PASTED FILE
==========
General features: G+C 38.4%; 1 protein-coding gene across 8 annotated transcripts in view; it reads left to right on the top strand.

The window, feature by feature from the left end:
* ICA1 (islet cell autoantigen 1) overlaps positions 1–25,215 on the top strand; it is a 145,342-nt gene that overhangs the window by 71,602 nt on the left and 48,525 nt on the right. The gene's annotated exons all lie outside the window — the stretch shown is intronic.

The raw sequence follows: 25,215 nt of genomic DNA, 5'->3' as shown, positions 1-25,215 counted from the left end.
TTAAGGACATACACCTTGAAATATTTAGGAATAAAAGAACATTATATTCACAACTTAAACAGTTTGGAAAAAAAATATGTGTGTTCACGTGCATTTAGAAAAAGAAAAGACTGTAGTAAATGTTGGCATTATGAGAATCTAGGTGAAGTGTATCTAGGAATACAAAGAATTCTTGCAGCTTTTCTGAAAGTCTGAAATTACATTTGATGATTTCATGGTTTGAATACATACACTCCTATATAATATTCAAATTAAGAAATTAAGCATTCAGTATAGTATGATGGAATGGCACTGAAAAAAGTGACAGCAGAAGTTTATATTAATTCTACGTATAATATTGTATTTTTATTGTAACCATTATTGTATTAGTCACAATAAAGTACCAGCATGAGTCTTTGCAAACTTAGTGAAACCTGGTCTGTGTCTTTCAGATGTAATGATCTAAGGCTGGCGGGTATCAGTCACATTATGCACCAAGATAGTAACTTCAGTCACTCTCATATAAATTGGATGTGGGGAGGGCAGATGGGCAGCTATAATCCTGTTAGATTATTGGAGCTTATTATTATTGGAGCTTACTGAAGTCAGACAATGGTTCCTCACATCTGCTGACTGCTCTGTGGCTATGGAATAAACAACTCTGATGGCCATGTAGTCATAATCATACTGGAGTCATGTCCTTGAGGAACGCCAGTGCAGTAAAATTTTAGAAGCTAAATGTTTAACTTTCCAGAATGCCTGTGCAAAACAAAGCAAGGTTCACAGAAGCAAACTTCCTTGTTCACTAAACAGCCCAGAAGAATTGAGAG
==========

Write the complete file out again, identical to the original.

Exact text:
General features: G+C 38.4%; 1 protein-coding gene across 8 annotated transcripts in view; it reads left to right on the top strand.

The window, feature by feature from the left end:
* ICA1 (islet cell autoantigen 1) overlaps positions 1–25,215 on the top strand; it is a 145,342-nt gene that overhangs the window by 71,602 nt on the left and 48,525 nt on the right. The gene's annotated exons all lie outside the window — the stretch shown is intronic.

The raw sequence follows: 25,215 nt of genomic DNA, 5'->3' as shown, positions 1-25,215 counted from the left end.
TTAAGGACATACACCTTGAAATATTTAGGAATAAAAGAACATTATATTCACAACTTAAACAGTTTGGAAAAAAAATATGTGTGTTCACGTGCATTTAGAAAAAGAAAAGACTGTAGTAAATGTTGGCATTATGAGAATCTAGGTGAAGTGTATCTAGGAATACAAAGAATTCTTGCAGCTTTTCTGAAAGTCTGAAATTACATTTGATGATTTCATGGTTTGAATACATACACTCCTATATAATATTCAAATTAAGAAATTAAGCATTCAGTATAGTATGATGGAATGGCACTGAAAAAAGTGACAGCAGAAGTTTATATTAATTCTACGTATAATATTGTATTTTTATTGTAACCATTATTGTATTAGTCACAATAAAGTACCAGCATGAGTCTTTGCAAACTTAGTGAAACCTGGTCTGTGTCTTTCAGATGTAATGATCTAAGGCTGGCGGGTATCAGTCACATTATGCACCAAGATAGTAACTTCAGTCACTCTCATATAAATTGGATGTGGGGAGGGCAGATGGGCAGCTATAATCCTGTTAGATTATTGGAGCTTATTATTATTGGAGCTTACTGAAGTCAGACAATGGTTCCTCACATCTGCTGACTGCTCTGTGGCTATGGAATAAACAACTCTGATGGCCATGTAGTCATAATCATACTGGAGTCATGTCCTTGAGGAACGCCAGTGCAGTAAAATTTTAGAAGCTAAATGTTTAACTTTCCAGAATGCCTGTGCAAAACAAAGCAAGGTTCACAGAAGCAAACTTCCTTGTTCACTAAACAGCCCAGAAGAATTGAGAG